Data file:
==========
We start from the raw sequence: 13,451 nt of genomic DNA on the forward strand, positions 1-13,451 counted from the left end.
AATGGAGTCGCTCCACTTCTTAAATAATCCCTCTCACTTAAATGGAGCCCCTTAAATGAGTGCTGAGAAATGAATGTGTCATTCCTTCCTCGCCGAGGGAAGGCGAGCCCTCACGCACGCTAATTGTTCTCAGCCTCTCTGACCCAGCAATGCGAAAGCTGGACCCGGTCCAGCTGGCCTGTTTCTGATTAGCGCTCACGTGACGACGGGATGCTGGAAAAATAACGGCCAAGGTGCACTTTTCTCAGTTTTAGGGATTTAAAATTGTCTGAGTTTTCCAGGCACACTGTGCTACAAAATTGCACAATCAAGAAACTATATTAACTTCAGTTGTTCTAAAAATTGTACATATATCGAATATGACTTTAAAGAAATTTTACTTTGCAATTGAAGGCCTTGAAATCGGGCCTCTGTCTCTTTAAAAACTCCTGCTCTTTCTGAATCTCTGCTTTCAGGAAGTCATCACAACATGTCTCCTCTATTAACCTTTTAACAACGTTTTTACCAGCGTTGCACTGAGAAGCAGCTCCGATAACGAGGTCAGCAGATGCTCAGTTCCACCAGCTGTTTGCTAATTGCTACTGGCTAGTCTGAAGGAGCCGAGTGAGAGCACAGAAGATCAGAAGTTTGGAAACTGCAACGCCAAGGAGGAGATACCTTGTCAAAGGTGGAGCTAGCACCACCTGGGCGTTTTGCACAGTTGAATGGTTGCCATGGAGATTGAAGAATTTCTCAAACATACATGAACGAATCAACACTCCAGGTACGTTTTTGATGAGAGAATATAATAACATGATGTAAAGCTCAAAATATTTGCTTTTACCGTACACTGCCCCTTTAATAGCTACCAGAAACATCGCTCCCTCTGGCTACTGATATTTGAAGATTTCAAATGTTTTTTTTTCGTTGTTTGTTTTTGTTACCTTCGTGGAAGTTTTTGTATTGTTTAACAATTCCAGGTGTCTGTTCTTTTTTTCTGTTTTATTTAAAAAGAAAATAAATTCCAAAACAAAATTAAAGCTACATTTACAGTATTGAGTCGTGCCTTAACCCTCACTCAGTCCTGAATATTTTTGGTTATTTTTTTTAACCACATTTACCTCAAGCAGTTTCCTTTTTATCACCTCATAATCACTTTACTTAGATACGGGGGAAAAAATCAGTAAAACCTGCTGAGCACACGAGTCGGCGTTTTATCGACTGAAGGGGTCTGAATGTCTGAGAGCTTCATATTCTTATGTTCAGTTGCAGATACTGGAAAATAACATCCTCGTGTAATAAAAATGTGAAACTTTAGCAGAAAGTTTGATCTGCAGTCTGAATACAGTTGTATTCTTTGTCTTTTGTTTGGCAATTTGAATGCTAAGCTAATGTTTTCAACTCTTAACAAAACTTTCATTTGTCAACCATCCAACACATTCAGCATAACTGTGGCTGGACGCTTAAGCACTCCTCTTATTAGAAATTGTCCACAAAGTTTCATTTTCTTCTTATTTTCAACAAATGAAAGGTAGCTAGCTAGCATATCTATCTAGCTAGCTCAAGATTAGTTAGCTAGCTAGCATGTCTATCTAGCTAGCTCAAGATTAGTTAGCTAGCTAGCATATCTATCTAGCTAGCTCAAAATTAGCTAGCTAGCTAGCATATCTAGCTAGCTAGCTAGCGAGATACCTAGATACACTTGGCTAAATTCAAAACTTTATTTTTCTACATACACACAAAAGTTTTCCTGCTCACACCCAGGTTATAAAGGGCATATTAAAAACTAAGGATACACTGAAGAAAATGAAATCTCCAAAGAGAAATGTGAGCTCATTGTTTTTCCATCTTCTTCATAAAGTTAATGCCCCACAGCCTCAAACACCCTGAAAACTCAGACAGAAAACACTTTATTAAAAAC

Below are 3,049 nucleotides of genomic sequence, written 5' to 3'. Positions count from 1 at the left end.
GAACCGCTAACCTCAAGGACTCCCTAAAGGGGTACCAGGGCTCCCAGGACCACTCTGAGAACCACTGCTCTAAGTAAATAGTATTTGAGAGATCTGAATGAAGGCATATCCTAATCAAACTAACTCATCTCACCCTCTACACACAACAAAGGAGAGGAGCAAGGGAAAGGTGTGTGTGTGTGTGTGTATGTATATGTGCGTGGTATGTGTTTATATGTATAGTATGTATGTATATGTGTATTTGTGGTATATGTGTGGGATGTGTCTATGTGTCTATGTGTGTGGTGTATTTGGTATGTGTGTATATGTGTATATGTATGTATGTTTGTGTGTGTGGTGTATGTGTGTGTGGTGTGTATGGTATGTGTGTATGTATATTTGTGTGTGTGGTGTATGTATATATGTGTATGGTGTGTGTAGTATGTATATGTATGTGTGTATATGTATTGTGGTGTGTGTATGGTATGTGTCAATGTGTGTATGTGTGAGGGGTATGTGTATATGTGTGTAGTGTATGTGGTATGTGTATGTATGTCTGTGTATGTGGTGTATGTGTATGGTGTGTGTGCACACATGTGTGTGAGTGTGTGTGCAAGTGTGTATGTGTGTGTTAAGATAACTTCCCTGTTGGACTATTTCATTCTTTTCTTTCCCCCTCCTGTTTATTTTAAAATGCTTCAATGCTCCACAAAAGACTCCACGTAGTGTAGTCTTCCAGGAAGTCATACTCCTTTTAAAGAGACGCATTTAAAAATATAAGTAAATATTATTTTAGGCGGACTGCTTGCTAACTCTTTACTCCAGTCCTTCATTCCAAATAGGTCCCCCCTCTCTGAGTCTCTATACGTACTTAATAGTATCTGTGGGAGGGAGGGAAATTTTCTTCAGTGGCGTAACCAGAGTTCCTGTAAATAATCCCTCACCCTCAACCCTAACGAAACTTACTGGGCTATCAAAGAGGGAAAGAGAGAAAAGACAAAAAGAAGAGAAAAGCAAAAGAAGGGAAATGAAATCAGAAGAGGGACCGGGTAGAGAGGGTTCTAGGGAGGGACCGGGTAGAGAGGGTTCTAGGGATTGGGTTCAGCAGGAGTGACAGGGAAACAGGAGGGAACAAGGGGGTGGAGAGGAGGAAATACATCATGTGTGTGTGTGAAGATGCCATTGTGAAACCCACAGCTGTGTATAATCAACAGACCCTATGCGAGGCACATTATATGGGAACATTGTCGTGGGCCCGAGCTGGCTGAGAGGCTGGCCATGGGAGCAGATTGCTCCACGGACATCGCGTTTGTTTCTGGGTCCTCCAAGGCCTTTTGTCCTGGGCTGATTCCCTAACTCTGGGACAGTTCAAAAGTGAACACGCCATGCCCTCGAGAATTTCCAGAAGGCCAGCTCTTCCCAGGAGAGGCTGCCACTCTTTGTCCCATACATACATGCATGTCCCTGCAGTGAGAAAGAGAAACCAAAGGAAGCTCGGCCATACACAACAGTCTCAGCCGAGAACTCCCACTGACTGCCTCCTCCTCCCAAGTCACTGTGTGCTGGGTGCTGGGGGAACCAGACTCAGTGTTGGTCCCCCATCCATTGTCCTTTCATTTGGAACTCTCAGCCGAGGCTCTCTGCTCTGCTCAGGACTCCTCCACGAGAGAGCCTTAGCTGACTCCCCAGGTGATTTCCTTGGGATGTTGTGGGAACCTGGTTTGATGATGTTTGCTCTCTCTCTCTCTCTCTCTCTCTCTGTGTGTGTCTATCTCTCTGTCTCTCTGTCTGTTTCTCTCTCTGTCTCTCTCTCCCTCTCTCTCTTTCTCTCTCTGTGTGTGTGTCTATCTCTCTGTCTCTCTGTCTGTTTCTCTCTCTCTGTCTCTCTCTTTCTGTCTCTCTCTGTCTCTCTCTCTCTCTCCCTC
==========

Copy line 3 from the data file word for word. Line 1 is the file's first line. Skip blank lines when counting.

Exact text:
Below are 3,049 nucleotides of genomic sequence, written 5' to 3'. Positions count from 1 at the left end.